Before you shake your head and mutter about whole wheat flour and head off to Paula Deen’s site for some real pancakes for the love of Bisquick, give me a second to tell you about Friday night.
Friday night starts in the mountains of western Maryland where, about 10 minutes outside of a lakeside area that makes its money almost purely on tourism, stands Annie’s Kitchen, which is a third-generation (I think) working-class, meat and mashed potatoes, over-easy eggs and scrapple kind of restaurant. Linoleum floors, mismatched tables and chairs, diner coffee cups from before Crate & Barrel started making them, and waitresses who know everybody in town, and every thing about every body. You know the kind of place–the hole-in-the-wall you only tried because you wanted something off the beaten path, and any shake-shack of a dive with that many pickup trucks in the parking lot had to have something going for it.
Once you try it, of course, you understand that this may well be the best breakfast joint you’ve ever had the supreme pleasure of visiting, and that unless you want a heart attack before your 50th birthday, you’d best not visit all that often.
We were not in western Maryland on Friday night, but our story starts there because when we are, my kids beg to go to Annie’s for breakfast. Pancakes, they say. At Annie’s.
So. Friday night was a meat-free night for our family. DH and I had enjoyed a large, late lunch and weren’t particularly hungry at 6 p.m., but the kids were starving. Wanting something simple in both the cooking and the clean-up department, I promised them pancakes; we’ve talked before about how I always make a mess of them and stow the extras in the freezer for very fast hot breakfasts later on. Pancakes for dinner become a two-fer in my house, and two-fers are gold this time of year.
I pulled out my handy-dandy copy of How to Cook Everything and flipped to the basic pancake recipe, and decided right then and there that it would be an outstanding night to muck around with it and see if there was any magic to be had in the healthy-but-good department. And so I swapped out this for that, upped this other thing over here, figured out how to add in a simple chemical reaction to give me lots of air bubbles in the batter and lighten things up (thank you, years of Alton Brown), messed with the mixing part a little bit, and produced a whole-wheat pancake. Which I spread with a little butter and a touch of syrup and served, without a word, to my little guys.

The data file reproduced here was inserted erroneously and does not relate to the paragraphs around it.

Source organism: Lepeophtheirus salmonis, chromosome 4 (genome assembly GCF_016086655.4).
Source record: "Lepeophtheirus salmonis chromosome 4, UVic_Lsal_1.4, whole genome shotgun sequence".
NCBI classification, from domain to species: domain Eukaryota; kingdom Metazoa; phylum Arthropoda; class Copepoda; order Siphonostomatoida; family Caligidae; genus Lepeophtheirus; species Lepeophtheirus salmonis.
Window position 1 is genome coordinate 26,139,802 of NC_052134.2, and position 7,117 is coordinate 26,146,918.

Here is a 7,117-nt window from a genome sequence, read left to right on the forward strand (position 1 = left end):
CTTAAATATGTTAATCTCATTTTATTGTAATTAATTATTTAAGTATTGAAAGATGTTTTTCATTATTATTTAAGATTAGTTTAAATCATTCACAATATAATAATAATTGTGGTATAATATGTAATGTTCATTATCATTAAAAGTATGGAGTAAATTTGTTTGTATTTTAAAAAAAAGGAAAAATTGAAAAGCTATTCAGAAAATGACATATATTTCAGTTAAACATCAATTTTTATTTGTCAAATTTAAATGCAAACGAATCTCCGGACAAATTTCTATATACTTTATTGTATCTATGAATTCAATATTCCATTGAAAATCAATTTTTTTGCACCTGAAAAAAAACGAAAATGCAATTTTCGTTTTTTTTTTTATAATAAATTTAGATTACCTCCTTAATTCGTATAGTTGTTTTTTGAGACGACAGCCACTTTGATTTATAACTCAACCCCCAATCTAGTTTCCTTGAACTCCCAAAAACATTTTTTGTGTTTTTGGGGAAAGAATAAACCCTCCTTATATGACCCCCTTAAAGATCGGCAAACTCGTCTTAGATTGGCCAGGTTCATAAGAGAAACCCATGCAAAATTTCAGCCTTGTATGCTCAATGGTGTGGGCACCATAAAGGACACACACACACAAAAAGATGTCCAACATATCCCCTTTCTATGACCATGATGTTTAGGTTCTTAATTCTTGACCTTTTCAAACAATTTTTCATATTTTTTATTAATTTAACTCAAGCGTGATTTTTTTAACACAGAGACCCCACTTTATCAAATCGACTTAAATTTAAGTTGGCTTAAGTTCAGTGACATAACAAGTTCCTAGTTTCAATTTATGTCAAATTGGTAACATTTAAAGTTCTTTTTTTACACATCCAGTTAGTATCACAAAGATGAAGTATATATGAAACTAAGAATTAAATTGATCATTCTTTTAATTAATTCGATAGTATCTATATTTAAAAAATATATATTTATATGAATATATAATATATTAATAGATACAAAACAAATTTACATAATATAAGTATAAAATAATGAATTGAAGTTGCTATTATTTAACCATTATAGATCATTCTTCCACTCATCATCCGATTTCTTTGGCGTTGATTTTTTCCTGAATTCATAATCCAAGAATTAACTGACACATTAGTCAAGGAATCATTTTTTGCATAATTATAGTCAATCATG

The 8-year-old took a bite and nodded and told me hers were really good. And the 10-year-old…guess what he said about these healthier pancakes with their grainy goodness?
“Mom…you made Annie’s pancakes! These are Annie’s!”
We had not, for the record, talked about Annie’s in weeks. Just so you know. And I am 99.99 percent confident that Annie’s pancakes are most definitely not whole wheat.
My kitchen smelled divine and I’ll have you know that my kids stuffed themselves with whole-wheat pancakes. The ingredient swaps and changes made them just as light and fluffy as regular flapjacks, and they froze and reheated beautifully so I still got my twofer. This recipe is absolutely our family’s new pancake standard, and I feel pretty darned good about that. I hope your family likes them just as much, because they are no more difficult than normal pancakes (which are really very easy). To make them, you need:
1 cup whole-wheat flour (I prefer King Arthur brand, which is soft and very easy to work with)
1 cup all-purpose flour
1 tbsp plus 1/2 tsp baking soda
1/2 tsp salt
1 egg plus two egg whites (the extra whites mean fluffy goodness with wheat flour)
2 tbsp vinegar mixed with enough milk to equal 1 1/2 cups (this’ll react with the baking soda for more fluffy stuff)
2 tbsp melted butter
Get your griddle heating up first–you want that bad boy to be screaming hot when the first pancake hits.
In a large bowl (I use my batter bowl), whisk together all the dry goods. Then, stir in the wet stuff with a whisk. Voila–your pancakes are ready to cook. Told you it was easy! Cook them on a hot griddle or fry pan until you see dry bubbles around the outer edges, and then flip them until they’re done.
Hint: The batter is going to fizz up a bit between batches as the baking soda and the vinegar get to know each other (and no you do not taste vinegar in these at all–trust me, my kids would revolt). Give the batter a quick stir before you pour each round of pancakes to get it to settle down and pour nicely for you. These are also going to want to stick to your griddle a bit, so give it a swipe of your nonstick goodness of choice between batches.
And don’t tell anybody our little wheat secret!